Gone

"Chas. Chaplin". Actor Charlie Chapl...

“Chas. Chaplin”. Actor Charlie Chaplin seated at desk. (Photo credit: Wikipedia)

Statue of Charlie Chaplin in Leicester Square,...

Statue of Charlie Chaplin in Leicester Square, London (Photo credit: Wikipedia)

After Herr Schlossen leaves Dana and I argue about what to do.  I’m fed up and want to go back to the states till we decide what to do.  She’s paranoid that somebody’ll be after her for an ancient malefaction the statute of limitations has run out on anyway.

They never had a case, Dana, I say.  It was just harassment and a fishing expedition.

I cant take that, Erik.  I came here to get away from that i’m not going back to it.

I sigh, it reminds me of Chaplin.

What about him?

He was Jewish, of course.  He fled Europe to get away from Hitler.  Then he somehow got on Joe McCarthy’s shit list.  He ran into another version of what he fled from.  He was so pissed he went to England and never came back.

IDK what to do, Dana says.

Dana, we cant stay here.

We could go to Austria or Holland or…

I talked to the Archprefect this morning.  She feels that this movement will spread all over Europe and we damn well better leave.  Why don’t we fly to Canada till we can figure out what to do.  Then we could go back to the US or anywhere else.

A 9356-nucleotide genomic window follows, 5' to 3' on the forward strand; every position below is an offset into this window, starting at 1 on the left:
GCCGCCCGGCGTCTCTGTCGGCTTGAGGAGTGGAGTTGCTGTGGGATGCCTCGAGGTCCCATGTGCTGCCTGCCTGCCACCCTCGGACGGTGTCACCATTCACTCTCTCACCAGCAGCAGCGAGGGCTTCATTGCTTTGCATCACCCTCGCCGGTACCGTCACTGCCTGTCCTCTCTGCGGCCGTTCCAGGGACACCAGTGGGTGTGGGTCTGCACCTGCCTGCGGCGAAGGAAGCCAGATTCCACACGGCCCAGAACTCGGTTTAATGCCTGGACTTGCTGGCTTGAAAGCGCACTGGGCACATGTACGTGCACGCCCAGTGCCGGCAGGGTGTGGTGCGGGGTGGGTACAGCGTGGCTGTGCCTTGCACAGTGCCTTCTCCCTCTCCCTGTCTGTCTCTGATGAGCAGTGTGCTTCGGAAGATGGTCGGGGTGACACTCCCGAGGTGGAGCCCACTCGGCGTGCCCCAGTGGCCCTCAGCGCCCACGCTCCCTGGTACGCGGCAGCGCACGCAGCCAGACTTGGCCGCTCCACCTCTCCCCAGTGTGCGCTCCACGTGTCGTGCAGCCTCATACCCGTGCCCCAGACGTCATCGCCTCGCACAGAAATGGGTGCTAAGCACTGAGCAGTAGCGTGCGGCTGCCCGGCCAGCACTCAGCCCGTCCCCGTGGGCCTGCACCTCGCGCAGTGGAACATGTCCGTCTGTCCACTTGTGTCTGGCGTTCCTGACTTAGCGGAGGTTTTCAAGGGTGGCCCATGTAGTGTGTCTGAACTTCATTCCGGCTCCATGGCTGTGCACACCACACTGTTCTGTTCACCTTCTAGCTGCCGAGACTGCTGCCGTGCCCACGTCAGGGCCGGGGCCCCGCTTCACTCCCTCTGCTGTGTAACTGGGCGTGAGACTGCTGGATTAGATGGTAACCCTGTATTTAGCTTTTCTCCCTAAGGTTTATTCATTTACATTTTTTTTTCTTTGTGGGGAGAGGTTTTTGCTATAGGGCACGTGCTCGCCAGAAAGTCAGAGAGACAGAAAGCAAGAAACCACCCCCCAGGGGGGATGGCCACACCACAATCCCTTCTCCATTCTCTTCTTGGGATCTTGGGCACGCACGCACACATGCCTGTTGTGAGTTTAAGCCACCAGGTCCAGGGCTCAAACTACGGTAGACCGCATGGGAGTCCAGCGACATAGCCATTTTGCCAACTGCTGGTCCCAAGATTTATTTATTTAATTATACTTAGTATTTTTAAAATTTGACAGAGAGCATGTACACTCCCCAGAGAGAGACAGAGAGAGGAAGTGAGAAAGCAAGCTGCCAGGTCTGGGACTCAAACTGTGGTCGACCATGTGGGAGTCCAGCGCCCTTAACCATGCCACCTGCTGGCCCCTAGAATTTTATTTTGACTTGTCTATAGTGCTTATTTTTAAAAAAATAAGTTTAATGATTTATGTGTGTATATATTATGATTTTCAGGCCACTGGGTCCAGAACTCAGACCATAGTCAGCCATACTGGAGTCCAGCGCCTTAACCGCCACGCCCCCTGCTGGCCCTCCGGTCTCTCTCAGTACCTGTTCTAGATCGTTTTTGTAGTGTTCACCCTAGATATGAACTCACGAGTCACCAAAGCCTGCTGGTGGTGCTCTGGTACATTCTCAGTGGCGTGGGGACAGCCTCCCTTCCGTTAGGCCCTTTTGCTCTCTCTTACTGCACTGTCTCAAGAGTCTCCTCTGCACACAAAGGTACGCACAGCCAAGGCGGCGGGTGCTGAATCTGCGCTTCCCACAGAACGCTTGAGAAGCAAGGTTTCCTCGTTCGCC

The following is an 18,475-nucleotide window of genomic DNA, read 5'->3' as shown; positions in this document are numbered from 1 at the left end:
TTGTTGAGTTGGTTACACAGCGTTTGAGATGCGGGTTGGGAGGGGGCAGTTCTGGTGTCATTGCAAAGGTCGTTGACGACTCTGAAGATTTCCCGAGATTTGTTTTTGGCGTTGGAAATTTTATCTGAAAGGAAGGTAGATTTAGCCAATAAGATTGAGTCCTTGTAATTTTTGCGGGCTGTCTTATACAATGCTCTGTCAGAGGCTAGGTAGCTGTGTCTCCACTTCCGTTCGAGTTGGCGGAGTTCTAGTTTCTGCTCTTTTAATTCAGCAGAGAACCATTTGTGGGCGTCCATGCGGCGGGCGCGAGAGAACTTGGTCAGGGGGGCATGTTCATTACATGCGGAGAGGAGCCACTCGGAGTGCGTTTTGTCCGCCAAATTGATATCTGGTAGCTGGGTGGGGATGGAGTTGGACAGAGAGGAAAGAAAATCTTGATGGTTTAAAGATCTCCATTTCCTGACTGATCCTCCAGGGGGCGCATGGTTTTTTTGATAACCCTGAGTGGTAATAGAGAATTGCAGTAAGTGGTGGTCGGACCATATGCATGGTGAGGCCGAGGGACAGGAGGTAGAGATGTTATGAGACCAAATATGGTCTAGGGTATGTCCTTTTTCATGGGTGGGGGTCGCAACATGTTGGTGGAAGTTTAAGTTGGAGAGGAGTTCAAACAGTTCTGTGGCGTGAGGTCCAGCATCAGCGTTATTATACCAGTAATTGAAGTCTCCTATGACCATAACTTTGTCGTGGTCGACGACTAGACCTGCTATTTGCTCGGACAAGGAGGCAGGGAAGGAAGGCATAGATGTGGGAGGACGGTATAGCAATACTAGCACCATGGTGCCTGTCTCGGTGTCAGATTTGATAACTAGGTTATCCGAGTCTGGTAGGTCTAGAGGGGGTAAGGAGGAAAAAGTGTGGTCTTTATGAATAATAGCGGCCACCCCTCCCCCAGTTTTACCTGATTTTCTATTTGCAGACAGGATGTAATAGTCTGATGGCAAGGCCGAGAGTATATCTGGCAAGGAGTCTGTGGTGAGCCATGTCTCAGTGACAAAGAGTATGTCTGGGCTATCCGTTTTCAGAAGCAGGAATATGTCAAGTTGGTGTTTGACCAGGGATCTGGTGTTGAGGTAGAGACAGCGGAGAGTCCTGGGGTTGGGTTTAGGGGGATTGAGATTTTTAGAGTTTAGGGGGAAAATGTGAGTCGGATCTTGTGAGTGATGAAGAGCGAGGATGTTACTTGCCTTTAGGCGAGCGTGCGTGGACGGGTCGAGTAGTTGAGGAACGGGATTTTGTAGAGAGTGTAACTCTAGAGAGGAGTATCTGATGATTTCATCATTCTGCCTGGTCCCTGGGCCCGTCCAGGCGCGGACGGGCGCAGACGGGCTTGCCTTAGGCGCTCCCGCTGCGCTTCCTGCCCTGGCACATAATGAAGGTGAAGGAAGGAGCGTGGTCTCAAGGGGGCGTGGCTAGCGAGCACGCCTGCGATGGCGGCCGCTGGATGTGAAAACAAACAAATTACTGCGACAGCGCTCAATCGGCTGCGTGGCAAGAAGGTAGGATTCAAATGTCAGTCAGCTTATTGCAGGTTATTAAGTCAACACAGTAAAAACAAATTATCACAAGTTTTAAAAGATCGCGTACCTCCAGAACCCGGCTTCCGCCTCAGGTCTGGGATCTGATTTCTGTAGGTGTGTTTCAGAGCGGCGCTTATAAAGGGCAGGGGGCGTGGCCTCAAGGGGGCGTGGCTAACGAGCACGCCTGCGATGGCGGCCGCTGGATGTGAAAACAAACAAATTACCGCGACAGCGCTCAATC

The phone rings right in the middle of this and Dana’s friend gives her hell about some imagined slight while her husband yells in the background.   I hear Dana’s friend call Dana a washed up old dyke and Dana hangs up in her face.

We sit together on the peach colored sofa with Dana’s head on my shoulder.  She’s so terrified she might as well have her thumb in her mouth but I guess she’s a little old for that.  She looks at me as if to say, Isnt it great that we’re not like them?

Erik, she says in a little girl’s voice, You think i’m an old dyke?

I kiss the top of her head and say, You surely are.

She burrows closer and says, I love you, little daddy.

I love you, cupcake.

But i’m just a washed up old dyke, she says.

What you are is a hot little bitch and being part lesbo just makes you impossibly and irresistibly hotter.

Awww, honey, she says.  You always know just what to say to make a girl wet.

Dana gets up and paces the floor.  We are both in a real life dangerous set of circumstances, yet the look on her face is that of a teen age girl complaining that her problems are the worst problems anyone has ever had in the history of the whole world!  And when Dana is like this she is utterly beguiling.  When I look at the innocent cast of her face my heart flutters and skips a few beats just like it did when I saw her when we were first dating.  I cant believe how much I am in love with my wife of ten plus years and that in the middle of these despicable circumstances I decide to feel this way.

Still I feel myself on the edge of panic.  I think she is even closer and I decide she needs something to occupy her mind.

I finally hand her the cell phone and say, Get on the phone and book us a flight to Toronto.  Then we’ll start packing.

Just like that?  She says.

It’s either that or sit in an office all day to beg for a visa extension.

Do we really want to leave?

Yes!  Get busy.

Fifteen minutes later she tosses the phone down angrily and says, Full up.  Everybody’s panicking to get out.

Did you try other cities in Canada?

Yes.  Nothing.

Do you know anybody with a private plane that would fly us out?

Once I would have, she says, But they’re all gone now.

We can drive to the border, I say.  They haven’t said anything about closing it.  Not yet.